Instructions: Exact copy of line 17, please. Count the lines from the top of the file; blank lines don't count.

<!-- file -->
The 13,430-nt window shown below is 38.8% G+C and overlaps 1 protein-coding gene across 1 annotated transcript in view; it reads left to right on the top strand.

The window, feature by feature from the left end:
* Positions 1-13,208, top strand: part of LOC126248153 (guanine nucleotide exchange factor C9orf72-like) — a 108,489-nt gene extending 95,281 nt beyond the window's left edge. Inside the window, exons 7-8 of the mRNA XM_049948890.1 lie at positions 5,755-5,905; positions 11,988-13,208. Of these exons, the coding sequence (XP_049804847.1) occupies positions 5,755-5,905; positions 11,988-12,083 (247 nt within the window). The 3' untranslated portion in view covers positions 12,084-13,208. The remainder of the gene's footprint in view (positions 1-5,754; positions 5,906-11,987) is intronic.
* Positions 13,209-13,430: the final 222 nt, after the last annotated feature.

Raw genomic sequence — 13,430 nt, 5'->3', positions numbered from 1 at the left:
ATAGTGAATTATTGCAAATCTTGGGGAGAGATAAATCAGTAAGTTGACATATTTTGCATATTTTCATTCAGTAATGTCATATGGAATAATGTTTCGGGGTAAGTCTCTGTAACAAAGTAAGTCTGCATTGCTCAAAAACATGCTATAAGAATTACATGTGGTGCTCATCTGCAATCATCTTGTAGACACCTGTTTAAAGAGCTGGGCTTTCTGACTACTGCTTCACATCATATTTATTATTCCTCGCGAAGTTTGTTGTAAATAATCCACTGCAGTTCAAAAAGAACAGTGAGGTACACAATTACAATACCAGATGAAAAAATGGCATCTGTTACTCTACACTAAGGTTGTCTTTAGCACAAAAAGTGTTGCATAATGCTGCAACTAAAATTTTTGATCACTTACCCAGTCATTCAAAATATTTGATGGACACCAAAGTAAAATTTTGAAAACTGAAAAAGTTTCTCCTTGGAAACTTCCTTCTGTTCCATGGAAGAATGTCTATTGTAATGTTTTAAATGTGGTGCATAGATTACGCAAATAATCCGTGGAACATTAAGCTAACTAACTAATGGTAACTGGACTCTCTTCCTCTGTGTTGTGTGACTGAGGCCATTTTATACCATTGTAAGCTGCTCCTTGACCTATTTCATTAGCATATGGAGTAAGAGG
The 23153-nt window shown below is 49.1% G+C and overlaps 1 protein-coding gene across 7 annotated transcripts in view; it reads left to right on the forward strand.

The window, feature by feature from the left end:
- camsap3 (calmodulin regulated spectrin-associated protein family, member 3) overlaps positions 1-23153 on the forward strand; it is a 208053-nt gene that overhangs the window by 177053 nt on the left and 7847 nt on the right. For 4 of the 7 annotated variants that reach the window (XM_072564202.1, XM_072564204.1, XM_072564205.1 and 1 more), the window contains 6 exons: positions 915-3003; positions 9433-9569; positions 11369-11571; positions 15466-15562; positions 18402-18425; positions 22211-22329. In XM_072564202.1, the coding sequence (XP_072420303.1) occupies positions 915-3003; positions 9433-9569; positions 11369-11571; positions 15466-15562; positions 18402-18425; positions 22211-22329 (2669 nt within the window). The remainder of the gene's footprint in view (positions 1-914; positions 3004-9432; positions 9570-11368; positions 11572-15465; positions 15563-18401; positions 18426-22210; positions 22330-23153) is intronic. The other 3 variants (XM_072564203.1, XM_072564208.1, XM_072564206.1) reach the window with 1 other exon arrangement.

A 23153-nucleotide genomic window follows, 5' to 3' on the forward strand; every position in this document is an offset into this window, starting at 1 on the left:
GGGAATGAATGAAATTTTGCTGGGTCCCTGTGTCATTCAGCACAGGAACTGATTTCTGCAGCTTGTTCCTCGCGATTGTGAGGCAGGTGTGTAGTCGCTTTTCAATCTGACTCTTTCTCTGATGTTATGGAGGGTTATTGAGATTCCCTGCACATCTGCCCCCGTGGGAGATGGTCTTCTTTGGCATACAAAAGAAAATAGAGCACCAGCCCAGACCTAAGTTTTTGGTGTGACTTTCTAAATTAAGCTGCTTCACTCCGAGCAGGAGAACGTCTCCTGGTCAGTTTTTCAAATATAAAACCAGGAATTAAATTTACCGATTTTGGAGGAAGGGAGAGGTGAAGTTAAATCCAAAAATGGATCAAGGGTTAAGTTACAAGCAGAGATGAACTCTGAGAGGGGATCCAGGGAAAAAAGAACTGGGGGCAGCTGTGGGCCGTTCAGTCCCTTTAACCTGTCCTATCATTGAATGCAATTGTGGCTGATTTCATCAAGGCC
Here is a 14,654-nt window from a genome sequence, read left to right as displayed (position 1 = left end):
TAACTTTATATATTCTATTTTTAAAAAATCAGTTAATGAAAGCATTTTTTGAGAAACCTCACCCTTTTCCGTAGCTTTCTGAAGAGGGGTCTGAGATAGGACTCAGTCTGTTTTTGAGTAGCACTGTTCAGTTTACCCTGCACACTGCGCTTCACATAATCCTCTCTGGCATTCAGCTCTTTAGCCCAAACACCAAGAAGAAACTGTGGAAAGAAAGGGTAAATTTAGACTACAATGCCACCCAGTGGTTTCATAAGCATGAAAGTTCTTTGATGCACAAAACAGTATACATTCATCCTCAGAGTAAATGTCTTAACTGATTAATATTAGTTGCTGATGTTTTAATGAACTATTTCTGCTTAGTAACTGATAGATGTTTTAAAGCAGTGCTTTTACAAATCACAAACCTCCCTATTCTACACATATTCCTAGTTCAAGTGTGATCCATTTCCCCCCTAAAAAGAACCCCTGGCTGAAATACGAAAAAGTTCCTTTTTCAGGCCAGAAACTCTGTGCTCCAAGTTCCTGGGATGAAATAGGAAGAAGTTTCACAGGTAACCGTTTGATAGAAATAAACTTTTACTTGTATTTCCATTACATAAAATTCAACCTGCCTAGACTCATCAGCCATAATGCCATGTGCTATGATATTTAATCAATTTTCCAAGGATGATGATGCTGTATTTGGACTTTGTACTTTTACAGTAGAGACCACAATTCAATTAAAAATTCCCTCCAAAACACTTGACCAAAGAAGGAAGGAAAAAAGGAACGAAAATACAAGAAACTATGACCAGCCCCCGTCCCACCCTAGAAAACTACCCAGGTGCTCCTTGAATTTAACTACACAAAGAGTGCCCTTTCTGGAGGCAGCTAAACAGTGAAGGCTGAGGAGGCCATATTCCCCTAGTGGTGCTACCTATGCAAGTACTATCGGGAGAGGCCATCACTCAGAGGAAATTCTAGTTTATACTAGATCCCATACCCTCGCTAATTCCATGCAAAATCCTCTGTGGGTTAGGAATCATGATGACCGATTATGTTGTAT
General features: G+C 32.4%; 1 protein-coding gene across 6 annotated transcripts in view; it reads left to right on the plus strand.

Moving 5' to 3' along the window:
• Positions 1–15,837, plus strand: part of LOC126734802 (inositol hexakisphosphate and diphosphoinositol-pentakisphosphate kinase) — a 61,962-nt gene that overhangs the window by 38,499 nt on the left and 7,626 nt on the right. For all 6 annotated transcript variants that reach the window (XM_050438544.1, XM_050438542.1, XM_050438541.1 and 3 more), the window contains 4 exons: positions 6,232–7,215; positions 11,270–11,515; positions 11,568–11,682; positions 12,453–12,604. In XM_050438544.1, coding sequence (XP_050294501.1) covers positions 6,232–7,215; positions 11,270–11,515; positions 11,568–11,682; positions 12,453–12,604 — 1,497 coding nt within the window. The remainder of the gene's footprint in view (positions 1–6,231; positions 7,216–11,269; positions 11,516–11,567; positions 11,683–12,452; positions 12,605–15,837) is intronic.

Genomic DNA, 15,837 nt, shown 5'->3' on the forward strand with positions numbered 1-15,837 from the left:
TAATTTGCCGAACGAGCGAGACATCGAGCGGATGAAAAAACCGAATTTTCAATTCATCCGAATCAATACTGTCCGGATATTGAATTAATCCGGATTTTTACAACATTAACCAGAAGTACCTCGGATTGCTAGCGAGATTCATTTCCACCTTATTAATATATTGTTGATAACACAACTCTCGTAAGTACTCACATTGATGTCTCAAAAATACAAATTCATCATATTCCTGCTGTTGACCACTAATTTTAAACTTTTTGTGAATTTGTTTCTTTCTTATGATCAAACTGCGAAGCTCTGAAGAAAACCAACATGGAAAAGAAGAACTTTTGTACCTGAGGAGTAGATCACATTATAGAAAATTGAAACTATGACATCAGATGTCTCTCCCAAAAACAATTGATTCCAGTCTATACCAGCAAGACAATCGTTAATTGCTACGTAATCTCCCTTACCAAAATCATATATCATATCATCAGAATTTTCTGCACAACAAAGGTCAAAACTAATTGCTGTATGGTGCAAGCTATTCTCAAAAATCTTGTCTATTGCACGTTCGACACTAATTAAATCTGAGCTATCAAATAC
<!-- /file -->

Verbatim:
Genomic DNA, 15,837 nt, shown 5'->3' on the forward strand with positions numbered 1-15,837 from the left: